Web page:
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Kiriko is the first new Hero available in Overwatch 2, and there’s no doubt fans are eager to check out everything and anything the character has to offer. The thing is, snagging absolutely everything up for grabs for Kiriko is going to take a lot of time…and a lot of money.
While Overwatch 2 is a free-to-play game, it’s loaded to the gills with microtransactions. Now these purchases won’t net you any in-game advantages over your opponents, but they do offer all sorts of unique customization options. Not surprisingly, Kiriko has a ton of paid content tied to her, and if you want to grab it all for free, you’ll have to put in a ton of work.
Kiriko’s non-seasonal unlocks add up to 15,600 coins in total, and are as follows:
- 5 skins: 2200 coins
- 3 emotes: 1500 coins
- 5 souvenirs: 2500 coins
- 5 weapon charms: 3500 coins
- 2 victory poses: 600 coins
- 9 voice lines: 900 coins
- 10 sprays: 1000 coins
- 2 highlight intros: 1400 coins
As it stands right now, if you complete all 11 of the weekly challenges, you’ll receive 60 coins. After you crunch the numbers a bit more, you’ll see that it’ll take 260 weeks to earn enough coins to obtain all the unlocks for Kiriko. This obviously doesn’t include items that come as Twitch drops and achievements, which would certainly add to the time.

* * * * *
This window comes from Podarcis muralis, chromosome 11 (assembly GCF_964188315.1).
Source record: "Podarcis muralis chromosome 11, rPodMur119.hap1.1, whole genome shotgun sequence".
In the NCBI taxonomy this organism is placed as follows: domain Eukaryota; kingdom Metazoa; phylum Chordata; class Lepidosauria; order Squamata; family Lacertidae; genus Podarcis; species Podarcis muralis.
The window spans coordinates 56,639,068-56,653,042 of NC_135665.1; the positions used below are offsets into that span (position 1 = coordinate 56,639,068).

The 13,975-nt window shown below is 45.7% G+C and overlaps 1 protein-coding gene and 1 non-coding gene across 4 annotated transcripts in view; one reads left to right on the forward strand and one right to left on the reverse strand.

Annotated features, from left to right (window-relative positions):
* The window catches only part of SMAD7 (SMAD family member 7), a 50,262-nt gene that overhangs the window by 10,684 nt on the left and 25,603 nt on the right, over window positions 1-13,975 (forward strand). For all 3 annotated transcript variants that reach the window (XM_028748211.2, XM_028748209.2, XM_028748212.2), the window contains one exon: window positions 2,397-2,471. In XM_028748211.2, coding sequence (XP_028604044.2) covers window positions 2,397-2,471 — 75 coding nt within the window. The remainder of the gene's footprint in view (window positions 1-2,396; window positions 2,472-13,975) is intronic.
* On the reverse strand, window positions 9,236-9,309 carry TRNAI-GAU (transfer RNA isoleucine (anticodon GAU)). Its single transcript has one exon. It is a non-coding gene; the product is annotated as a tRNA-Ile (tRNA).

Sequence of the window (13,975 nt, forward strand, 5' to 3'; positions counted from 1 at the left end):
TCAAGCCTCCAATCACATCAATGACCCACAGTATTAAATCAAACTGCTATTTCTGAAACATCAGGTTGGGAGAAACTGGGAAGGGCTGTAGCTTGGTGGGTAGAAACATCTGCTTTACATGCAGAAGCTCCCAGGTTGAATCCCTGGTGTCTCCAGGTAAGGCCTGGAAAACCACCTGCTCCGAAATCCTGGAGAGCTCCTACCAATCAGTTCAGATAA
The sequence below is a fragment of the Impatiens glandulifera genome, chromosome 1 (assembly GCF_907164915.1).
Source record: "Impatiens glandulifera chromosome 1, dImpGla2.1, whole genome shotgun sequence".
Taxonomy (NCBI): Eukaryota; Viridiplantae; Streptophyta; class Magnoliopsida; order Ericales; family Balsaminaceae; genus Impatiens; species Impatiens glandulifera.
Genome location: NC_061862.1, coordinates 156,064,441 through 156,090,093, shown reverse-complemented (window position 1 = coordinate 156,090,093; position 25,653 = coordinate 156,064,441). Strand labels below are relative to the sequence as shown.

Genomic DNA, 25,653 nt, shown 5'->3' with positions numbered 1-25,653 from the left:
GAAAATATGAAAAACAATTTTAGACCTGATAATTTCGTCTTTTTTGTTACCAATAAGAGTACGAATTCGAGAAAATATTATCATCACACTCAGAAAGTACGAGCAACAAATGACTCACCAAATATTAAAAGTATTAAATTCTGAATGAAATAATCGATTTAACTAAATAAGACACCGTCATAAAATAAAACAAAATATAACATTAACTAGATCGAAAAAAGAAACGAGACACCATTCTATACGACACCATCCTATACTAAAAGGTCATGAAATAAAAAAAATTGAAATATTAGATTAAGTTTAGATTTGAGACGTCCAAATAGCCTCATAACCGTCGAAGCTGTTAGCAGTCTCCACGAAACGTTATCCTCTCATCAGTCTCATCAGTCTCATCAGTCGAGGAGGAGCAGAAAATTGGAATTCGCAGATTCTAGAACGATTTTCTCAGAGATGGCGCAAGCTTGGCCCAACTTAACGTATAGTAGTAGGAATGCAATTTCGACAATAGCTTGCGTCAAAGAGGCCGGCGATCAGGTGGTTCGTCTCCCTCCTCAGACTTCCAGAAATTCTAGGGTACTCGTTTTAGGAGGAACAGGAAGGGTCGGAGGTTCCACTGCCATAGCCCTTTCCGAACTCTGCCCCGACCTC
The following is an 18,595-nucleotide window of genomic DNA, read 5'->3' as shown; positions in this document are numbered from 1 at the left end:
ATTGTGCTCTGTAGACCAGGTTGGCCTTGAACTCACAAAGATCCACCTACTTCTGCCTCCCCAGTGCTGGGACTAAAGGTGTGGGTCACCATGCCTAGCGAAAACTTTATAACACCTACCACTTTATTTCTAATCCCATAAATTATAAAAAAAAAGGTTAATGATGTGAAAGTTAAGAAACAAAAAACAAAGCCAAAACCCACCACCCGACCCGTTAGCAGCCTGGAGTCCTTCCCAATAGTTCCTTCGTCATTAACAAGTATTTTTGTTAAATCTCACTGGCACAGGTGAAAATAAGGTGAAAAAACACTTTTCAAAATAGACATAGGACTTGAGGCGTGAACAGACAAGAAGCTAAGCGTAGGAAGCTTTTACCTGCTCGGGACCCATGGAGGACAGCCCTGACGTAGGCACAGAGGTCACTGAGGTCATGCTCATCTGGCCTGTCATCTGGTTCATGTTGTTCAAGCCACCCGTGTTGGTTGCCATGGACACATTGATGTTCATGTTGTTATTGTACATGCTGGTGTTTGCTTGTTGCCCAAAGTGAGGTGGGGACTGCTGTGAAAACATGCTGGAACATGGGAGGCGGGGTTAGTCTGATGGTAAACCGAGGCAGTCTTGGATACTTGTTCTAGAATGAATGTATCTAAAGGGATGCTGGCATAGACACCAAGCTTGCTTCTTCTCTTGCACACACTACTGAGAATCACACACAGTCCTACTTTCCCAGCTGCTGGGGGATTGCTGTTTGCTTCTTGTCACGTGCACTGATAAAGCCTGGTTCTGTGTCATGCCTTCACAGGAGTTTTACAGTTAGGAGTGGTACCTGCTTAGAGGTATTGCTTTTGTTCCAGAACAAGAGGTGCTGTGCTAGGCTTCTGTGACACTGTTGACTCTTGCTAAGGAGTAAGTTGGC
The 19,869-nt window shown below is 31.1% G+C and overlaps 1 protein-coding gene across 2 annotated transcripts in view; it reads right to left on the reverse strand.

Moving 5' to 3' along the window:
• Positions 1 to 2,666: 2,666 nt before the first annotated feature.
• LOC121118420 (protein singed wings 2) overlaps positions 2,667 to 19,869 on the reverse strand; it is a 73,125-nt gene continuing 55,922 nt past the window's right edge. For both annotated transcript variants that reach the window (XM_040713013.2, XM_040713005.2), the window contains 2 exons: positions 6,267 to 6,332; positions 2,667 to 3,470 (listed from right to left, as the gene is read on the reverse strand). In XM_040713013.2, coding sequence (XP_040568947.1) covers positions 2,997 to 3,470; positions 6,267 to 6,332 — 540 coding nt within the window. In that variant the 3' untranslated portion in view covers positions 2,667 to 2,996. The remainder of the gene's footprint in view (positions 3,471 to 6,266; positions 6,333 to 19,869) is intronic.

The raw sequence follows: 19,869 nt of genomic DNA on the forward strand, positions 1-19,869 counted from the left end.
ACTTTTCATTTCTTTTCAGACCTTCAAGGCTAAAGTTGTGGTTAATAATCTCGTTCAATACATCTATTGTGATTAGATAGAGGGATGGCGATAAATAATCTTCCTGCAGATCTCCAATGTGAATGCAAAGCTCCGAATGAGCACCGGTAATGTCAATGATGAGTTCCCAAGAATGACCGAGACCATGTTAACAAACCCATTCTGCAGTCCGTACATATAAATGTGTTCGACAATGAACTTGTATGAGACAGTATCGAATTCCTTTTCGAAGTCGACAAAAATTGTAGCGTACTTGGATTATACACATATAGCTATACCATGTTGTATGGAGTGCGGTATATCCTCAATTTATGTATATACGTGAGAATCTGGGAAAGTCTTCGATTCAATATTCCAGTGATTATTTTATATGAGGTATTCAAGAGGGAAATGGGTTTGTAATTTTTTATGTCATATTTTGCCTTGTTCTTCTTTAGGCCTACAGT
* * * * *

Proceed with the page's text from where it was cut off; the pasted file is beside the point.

As you can understand, quite a few people are miffed with this setup, as it pretty much leaves paying for the content as the only viable option. Hopefully Blizzard hears these early complaints and tweaks their approach.
This is the new reality for basically all future games from the remaining major publishers. $60 or even $70 isn’t nearly enough money to recoup the costs for modern AAA game development.
Games would need to cost $120 to $150 each to be reliably profitable. Of course, we gamers would never pay those kinds of prices, so… this is what we get. Even retail games from the store have much of the regular content sold back to the player piecemeal.
Retro gaming (pre-DLC era) for the win. Seriously there are hundreds, thousands of awesome retro games that you’ve never tried. Pick an aged classic and pretend it’s brand new. Play it all the way through. Turns out those games are still fun, high quality, and totally complete.